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Other Resort Cities Paperback – October 1, 2009
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Menace and mayhem brew beneath the finely crafted surface of these magnetic short stories of American mania and despair. Goldberg draws on his crime-fiction chops (Living Dead Girl, 2002) to portray refugees from failed attempts at middle-class normalcy seeking freedom and revenge in the overdeveloped deserts of the American West. Goldberg's disgruntled characters get up to no good in Palm Springs, Las Vegas, and various gated communities just begging for defilement. A lonely, no-longer-young cocktail waitress struggles to understand her missing Russian adopted daughter. A former sheriff and cancer survivor returns to the strange, toxic, devouring Salton Sea, where he lost his first wife. A man converts his fancy home into a Starbucks after the disappearance of his second wife, and one wonders just how insane he truly is. Goldberg pulls out all the stops in "Mitzvah," a tale about an ersatz rabbi and a temple-centered money- and body-laundering scheme. A divorced father kidnaps his kids; a family is found slain on a mountain. These are eerie, obliquely compassionate, darkly humorous, and ensnaring stories of misery and catharsis. -- Donna Seaman -- Booklist
There's something about a resort vacation that makes you appreciate home. For the characters living in the getaway destinations of Tod Goldberg's latest collection, Other Resort Cities, leaving home is a desperate imperative. A Chicago hit man hides in Las Vegas, where 15 years later he's a respected rabbi of a money-laundering temple. Trouble is, he wants out of all of it--the mafia, faux Judaism and especially Vegas. "Mitzvah" indeed. A cuckolded father abducts his children and ends up squatting in model homes, and another deserted husband converts his gated-community home into a Starbucks. Bad decisions come as naturally to Goldberg's characters as his incisive wit is a natural part of his storytelling. --Time Out Chicago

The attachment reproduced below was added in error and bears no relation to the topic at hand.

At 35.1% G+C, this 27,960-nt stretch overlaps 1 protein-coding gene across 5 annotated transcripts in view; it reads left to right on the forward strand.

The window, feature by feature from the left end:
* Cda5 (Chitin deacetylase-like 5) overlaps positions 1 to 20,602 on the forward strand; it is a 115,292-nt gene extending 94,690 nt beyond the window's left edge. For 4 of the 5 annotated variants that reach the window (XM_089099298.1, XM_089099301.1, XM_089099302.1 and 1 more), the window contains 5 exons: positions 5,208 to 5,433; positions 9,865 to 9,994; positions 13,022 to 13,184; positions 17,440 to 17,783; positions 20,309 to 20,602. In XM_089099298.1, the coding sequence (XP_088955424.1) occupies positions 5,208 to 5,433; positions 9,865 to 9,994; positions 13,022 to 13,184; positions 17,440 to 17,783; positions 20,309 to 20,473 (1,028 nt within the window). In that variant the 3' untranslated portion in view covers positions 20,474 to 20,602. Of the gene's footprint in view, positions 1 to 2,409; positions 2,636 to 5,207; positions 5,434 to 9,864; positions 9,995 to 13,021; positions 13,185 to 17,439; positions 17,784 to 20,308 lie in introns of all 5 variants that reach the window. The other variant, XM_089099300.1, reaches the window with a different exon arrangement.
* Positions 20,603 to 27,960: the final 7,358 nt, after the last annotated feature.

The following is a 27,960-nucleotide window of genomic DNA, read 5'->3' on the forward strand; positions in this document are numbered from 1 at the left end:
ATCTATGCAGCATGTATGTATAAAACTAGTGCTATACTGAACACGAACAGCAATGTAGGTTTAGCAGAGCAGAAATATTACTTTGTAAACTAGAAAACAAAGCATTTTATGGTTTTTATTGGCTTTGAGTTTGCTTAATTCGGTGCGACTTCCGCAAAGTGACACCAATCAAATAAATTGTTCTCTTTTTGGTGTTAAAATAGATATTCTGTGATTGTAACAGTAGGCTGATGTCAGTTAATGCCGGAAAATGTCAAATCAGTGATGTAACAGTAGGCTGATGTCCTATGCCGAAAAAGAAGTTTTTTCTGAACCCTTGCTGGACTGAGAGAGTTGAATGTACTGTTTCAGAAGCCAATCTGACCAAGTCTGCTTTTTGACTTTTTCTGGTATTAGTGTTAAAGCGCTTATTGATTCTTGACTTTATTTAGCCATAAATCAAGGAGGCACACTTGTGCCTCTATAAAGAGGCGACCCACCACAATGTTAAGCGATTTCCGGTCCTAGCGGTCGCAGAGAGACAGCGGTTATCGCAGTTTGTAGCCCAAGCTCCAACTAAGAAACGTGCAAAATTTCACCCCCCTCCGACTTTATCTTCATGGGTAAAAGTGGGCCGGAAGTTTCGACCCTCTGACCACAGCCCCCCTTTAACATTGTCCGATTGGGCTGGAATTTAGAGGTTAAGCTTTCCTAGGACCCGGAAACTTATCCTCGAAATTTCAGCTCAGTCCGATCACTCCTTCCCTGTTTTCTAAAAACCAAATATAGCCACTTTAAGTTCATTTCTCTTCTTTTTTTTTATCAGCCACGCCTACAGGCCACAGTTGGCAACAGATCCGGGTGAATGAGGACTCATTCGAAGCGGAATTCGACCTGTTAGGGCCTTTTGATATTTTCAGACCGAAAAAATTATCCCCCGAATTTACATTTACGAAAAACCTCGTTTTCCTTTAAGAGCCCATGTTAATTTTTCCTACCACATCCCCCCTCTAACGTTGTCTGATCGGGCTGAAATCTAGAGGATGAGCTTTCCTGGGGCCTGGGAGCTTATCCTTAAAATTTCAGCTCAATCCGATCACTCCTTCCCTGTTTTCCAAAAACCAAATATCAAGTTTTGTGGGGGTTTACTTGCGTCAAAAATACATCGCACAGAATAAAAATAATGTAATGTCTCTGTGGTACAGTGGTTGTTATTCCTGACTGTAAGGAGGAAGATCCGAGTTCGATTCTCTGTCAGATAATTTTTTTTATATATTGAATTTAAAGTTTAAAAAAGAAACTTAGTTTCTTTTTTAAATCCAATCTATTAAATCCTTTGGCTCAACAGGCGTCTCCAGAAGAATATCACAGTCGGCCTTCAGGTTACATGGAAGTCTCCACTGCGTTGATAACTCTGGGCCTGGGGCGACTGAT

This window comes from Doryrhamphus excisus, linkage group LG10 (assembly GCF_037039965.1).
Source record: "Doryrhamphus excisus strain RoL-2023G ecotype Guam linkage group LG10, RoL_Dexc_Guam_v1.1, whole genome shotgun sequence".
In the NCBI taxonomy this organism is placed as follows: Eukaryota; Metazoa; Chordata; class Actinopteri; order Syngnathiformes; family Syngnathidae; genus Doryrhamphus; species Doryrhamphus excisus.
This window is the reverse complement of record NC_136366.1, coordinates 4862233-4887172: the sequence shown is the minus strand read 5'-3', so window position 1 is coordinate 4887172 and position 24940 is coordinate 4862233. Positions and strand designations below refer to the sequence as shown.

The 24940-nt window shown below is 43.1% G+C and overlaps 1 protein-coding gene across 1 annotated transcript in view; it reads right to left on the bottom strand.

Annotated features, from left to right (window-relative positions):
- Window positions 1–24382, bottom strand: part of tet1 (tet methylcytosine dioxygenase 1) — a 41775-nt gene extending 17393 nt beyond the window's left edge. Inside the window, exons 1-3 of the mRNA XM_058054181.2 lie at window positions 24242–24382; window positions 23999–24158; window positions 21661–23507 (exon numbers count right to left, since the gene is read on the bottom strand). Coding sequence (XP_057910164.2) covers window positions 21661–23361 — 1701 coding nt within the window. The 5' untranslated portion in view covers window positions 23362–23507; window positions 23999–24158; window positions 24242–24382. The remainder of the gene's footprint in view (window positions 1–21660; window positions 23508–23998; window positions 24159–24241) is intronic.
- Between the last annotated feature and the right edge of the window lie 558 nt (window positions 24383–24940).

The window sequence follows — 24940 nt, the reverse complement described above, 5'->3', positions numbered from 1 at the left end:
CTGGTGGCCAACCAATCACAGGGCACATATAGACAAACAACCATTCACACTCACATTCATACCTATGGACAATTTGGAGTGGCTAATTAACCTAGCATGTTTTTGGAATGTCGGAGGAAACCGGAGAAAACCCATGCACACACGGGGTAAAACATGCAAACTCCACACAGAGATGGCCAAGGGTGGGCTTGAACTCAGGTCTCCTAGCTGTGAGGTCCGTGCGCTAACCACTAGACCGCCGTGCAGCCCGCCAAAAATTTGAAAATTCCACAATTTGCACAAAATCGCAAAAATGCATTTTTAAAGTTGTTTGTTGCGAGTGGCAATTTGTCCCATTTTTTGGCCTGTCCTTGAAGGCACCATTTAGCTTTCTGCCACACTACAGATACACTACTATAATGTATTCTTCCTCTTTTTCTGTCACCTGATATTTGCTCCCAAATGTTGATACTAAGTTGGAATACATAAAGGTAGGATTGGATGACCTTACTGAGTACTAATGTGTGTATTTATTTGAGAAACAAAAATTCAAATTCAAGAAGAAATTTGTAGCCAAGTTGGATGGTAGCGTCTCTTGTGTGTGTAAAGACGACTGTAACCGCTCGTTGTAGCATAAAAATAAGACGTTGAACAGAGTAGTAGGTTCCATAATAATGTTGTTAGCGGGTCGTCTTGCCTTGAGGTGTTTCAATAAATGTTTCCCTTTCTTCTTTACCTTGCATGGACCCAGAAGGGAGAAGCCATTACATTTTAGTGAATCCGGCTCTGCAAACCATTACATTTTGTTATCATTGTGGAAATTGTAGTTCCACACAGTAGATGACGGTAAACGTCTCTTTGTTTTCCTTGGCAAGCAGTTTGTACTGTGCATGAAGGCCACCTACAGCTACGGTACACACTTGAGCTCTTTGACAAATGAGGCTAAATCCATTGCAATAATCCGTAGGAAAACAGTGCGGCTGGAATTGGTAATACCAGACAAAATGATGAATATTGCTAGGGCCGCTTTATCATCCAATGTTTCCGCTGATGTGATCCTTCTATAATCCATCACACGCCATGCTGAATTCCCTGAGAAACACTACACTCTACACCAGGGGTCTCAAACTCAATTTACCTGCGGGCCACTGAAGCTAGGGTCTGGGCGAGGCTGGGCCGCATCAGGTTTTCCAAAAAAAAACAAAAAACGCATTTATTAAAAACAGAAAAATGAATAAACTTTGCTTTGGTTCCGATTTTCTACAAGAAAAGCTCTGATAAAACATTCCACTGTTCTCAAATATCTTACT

In his second collection of short fiction, Tod Goldberg delivers ten seductive stories that target the traumatic reality of failed dreams and the struggle to make amends with the past. Each kinetic story pulses and pops with authenticity. Goldberg has not a word misplaced, often times weaving tragedy and beauty with the result of heartbreaking height, similar in style to Mark Richard or Thom Jones. His characters find themselves trapped, whether literally or figuratively - lost in a world where they cannot connect with the projected image of themselves or attain the goal of a satisfied life. In one of the most moving and powerful stories "Walls," Goldberg navigates the fractured childhood of an unspecified number of siblings, using We as the narrator, dissecting their Mother's sexual relationships to ultimate and devastating effects.
Humor plays a big part in Goldberg's prose too, most effectively in "Mitzvah," a Distinguished Story in the new Best American Mystery Stories collection, where Las Vegas mobster Sal Cuperine poses as Rabbi David Cohen, man of the cloth and a man of the gun. Goldberg plays well with juxtaposition, pitting his fractured characters against impossible reality, such as in "Living Room," where a man avoids dealing with the loss of his family by redesigning the living room of his suburban cul-de-sac home to not only look like a Starbucks, but actually be a Starbucks, stocking it with all the authentic amenities - coffee and food, even an a full-time employee; or in "Will" where a prodigal son, in order to receive his inheritance, must set out to meet his dead father's demands of having his ashes spread along the first base line of the Seattle Kingdom, which was demolished years ago.